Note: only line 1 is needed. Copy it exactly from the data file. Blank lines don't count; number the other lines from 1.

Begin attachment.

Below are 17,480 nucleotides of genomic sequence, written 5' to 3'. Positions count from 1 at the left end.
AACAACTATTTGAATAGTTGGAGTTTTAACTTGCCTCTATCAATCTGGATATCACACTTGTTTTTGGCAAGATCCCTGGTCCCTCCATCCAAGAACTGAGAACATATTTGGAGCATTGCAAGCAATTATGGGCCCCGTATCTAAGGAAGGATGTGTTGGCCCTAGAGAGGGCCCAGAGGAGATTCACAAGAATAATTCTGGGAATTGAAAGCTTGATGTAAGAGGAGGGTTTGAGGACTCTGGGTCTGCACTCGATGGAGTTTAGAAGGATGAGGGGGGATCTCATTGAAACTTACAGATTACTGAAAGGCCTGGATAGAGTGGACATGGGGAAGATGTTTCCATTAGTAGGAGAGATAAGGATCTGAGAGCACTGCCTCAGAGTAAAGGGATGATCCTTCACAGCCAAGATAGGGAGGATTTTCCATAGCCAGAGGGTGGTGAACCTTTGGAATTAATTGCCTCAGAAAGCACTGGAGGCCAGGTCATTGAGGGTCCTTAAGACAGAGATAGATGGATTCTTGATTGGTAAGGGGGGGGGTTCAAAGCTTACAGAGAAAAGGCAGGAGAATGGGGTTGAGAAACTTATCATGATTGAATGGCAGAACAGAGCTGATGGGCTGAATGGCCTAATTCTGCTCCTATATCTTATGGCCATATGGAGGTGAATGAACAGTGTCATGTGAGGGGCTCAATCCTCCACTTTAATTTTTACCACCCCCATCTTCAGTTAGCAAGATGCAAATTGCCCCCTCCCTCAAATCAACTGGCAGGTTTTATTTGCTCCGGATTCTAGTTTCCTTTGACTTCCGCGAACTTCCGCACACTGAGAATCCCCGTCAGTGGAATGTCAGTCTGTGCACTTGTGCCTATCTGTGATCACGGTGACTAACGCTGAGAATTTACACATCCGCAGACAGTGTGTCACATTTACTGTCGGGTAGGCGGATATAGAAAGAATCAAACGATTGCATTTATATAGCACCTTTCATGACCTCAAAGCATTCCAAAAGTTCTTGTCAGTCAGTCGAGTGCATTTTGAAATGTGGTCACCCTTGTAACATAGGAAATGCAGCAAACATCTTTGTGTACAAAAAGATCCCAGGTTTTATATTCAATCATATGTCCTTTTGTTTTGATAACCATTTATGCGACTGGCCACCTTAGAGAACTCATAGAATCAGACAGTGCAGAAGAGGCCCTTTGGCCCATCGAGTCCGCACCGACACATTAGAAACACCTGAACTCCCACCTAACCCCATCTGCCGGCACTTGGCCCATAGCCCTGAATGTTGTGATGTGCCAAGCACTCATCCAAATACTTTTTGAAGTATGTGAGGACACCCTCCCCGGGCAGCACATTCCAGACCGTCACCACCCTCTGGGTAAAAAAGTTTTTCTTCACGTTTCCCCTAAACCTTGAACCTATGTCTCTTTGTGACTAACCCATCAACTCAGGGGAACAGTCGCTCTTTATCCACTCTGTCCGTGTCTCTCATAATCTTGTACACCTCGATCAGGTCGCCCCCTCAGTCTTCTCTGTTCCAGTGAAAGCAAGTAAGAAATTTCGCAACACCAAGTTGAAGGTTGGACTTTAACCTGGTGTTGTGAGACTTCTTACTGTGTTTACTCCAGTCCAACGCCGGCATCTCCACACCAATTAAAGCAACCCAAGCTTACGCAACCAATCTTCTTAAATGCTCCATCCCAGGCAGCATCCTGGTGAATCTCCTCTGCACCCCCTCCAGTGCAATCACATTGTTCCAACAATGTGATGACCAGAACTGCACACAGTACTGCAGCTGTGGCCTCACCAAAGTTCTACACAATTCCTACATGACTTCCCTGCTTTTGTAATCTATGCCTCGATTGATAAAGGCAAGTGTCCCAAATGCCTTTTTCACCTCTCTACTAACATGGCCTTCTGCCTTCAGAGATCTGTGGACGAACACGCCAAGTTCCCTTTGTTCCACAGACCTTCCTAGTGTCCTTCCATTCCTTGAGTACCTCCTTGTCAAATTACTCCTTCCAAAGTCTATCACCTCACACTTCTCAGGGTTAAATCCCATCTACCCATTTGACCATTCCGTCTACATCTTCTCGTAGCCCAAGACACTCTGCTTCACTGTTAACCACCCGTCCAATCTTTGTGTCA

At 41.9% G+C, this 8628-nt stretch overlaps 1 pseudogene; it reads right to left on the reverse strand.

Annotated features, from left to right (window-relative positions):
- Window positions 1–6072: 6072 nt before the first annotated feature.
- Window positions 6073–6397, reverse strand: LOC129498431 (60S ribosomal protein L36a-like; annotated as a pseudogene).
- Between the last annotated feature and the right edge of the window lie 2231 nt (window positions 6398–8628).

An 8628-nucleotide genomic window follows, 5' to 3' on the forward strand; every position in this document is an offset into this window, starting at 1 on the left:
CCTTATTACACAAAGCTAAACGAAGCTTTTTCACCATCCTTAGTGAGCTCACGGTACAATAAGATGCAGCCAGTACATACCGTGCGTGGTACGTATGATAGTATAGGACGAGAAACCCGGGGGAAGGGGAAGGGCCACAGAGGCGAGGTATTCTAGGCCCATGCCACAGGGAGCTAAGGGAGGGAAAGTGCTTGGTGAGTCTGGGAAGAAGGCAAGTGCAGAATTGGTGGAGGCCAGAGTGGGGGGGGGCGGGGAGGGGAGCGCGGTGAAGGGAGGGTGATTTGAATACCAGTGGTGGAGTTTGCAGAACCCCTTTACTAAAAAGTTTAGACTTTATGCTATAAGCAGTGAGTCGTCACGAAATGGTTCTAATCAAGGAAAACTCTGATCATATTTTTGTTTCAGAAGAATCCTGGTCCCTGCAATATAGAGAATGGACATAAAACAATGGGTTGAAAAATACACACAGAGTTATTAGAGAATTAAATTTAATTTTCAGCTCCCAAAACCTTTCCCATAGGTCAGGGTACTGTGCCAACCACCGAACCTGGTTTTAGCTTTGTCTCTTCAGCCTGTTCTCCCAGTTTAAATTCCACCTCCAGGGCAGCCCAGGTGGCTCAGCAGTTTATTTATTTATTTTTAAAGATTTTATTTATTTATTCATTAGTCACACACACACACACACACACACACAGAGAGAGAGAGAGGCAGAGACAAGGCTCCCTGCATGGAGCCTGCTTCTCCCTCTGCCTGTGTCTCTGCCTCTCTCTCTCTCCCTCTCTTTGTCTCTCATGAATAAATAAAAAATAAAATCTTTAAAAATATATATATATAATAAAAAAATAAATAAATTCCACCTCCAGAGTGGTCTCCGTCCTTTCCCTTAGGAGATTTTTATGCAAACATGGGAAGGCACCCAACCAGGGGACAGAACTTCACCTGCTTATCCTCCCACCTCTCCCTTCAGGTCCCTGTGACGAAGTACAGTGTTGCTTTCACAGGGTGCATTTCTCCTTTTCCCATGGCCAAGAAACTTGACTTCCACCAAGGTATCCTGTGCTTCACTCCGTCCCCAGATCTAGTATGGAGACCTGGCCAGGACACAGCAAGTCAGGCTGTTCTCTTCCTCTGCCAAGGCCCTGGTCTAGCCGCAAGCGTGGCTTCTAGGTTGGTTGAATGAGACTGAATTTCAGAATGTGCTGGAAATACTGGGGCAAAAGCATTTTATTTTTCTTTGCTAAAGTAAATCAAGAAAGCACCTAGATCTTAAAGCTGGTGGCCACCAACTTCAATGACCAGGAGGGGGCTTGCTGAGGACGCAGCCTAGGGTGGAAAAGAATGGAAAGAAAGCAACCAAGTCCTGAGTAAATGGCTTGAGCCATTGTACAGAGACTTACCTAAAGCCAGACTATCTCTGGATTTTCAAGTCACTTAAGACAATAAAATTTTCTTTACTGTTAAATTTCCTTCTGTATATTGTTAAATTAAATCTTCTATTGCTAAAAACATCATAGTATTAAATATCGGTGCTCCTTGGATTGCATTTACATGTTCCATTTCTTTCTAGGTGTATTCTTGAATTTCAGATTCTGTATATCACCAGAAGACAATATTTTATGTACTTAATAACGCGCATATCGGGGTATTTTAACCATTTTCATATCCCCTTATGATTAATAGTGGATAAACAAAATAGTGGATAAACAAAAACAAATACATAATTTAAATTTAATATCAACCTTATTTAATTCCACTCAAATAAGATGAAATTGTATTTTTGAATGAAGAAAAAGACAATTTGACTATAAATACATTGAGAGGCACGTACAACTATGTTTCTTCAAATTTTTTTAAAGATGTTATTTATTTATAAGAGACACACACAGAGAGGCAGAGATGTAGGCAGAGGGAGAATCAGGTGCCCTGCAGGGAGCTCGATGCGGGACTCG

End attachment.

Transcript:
Below are 17,480 nucleotides of genomic sequence, written 5' to 3'. Positions count from 1 at the left end.